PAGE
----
Dr. C. Anthony Pfaff – “Chinese and Western Ways of War and Their Ethics”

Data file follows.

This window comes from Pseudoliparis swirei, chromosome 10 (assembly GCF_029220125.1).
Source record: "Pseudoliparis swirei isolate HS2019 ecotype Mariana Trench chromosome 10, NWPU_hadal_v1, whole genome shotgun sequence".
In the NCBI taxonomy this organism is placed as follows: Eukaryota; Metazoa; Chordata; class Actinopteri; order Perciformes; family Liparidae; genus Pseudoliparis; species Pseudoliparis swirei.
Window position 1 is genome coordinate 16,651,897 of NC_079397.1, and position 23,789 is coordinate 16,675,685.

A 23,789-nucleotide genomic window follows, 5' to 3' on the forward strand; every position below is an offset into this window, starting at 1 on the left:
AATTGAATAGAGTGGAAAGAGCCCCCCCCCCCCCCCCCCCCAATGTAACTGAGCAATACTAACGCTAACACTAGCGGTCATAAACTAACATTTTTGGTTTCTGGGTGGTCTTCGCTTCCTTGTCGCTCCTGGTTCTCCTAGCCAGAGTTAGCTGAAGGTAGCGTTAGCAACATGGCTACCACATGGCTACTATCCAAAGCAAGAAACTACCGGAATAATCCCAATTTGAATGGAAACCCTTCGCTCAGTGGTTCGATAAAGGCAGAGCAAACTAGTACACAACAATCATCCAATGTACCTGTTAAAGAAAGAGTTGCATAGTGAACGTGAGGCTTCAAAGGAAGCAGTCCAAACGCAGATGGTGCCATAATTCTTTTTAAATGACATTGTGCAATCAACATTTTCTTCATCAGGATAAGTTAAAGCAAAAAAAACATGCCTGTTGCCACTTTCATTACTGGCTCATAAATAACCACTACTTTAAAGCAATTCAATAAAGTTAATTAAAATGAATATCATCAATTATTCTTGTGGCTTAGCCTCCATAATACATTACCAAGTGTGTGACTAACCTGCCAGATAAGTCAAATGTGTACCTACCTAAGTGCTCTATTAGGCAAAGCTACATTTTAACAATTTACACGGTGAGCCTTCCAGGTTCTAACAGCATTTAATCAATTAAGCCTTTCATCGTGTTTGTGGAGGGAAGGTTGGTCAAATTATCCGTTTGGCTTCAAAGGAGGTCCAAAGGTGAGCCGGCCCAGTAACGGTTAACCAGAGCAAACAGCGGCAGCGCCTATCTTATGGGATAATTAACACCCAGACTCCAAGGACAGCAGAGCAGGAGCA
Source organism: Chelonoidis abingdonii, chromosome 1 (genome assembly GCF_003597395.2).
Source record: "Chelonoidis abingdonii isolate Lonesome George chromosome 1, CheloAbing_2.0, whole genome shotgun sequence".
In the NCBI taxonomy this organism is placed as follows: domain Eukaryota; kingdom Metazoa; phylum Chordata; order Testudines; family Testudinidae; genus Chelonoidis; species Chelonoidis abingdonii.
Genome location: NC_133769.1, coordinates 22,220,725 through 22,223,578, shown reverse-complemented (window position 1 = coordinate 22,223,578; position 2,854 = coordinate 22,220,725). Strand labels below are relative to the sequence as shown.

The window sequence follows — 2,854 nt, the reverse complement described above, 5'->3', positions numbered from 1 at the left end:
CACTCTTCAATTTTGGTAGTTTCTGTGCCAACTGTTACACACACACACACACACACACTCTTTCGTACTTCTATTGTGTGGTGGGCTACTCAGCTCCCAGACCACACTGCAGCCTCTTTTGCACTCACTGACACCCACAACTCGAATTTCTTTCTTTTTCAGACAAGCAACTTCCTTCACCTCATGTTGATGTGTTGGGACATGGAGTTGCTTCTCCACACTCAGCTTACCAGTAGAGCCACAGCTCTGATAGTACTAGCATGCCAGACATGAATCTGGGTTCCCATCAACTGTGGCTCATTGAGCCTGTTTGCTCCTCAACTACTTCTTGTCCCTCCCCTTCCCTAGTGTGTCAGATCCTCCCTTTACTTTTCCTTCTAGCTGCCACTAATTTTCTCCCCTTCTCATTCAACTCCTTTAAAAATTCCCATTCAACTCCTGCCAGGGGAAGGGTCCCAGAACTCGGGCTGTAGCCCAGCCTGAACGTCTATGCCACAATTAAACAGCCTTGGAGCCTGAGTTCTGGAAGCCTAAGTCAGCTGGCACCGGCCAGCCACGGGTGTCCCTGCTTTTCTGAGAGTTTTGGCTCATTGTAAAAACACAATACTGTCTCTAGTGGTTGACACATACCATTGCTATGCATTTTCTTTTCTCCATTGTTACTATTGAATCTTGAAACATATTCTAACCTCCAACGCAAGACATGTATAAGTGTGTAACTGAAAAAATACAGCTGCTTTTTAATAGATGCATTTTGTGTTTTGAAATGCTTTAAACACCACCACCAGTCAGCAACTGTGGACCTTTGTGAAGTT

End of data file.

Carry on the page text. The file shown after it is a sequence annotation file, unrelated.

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Released 13 April 2022. In this podcast, Pfaff argues understanding the ethical logic available to one’s adversaries will allow US leaders and planners to leverage China’s behavior and optimally shape US policies and actions. Click here to read the article. Episode Transcript: Chinese and Western Ways of War and Their Ethics Stephanie Crider (Host) Welcome to Decisive Point, a US Army War College Press production featuring distinguished authors and contributors who get to the heart of the matter in national security affairs. The guests in speaking order on this episode are: (Guest 1 Anthony Pfaff) (Host) Decisive Point welcomes Dr. Anthony Pfaff, author of “Chinese and Western Ways of War and Their Ethics,” featured in Parameters Spring 2022 issue. Dr. Pfaff is the research professor for strategy, the military profession, and ethics at the Strategic Studies Institute at the US Army War College and a senior nonresident fellow at the Atlantic Council. The views and opinions expressed in this podcast are those of the authors and are not necessarily those of the Department of the Army, the US Army War College, or any other agency of the US government. Welcome, Dr. Pfaff. I’m glad you’re here. Let’s talk about China and the West, war, and ethics. Your thesis for this piece posits how one fights shapes how one governs that fighting. The article relies on traditional and contemporary scholarship from both East and West to describe differences in how each views the practical and ethical aspects of war and how they can interact. Understanding the ethical logic available to one’s adversaries allows one to better understand their behavior as well as how to better shape one’s own actions and policies to avoid misunderstanding. Some people think China is unethical. Let’s just start there. In fact, you note that in December of 2020, then-Director of National Intelligence John Ratcliffe claimed the Chinese government has “no ethical boundaries” in their pursuit of power. Please expand on that. (Pfaff) Yeah. Sure. This is a common refrain. A big theme in it is that the other side—they're unethical. And I wanted to write this because it's not true. Now, they may be doing some things which by our own lights are unethical; they may be doing some things that are unethical by their own lights. What I'm not doing in this paper is adjudicating. And I'm not saying that there is a moral equivalency between the kinds of things China does and the kinds of things the United States does. I'm not saying there's a moral equivalency between the kind of aims that the United States has and China has. I think we can make arguments that a lot of what the Chinese do is in fact unethical. However, it is wrong to say they aren’t considering it. There is a fairly rich conversation even in their own People’s Liberation Army (PLA) journals and think tanks and conferences, and all that, where they do raise these kinds of concerns. So what I wanted to do is kind of map out: How do these concerns arise, and what shapes how they get expressed in Chinese policy in Chinese thinking as well as our own? And I thought it was important to contrast it with how we do it so a reader can understand, “Oh, this is sort of a natural process that all security communities, states—however you want to define it—do.” These are almost unavoidable categories but do affect not how we just think about fighting, but how we think about the norms governing that fighting. To say the other side just doesn’t have any is to oversimplify and to miss a lot. It risks misinterpreting what in fact the other side actually thinks it’s doing and thinks it’s responding to. (Host) Let’s talk about the ways and ethics of war. What do you mean by this, and how are the Western and Eastern ways of war different? (Pfaff) In terms of what I’m talking about here, in terms of what a way of war is and how it relates to the ethics of war,

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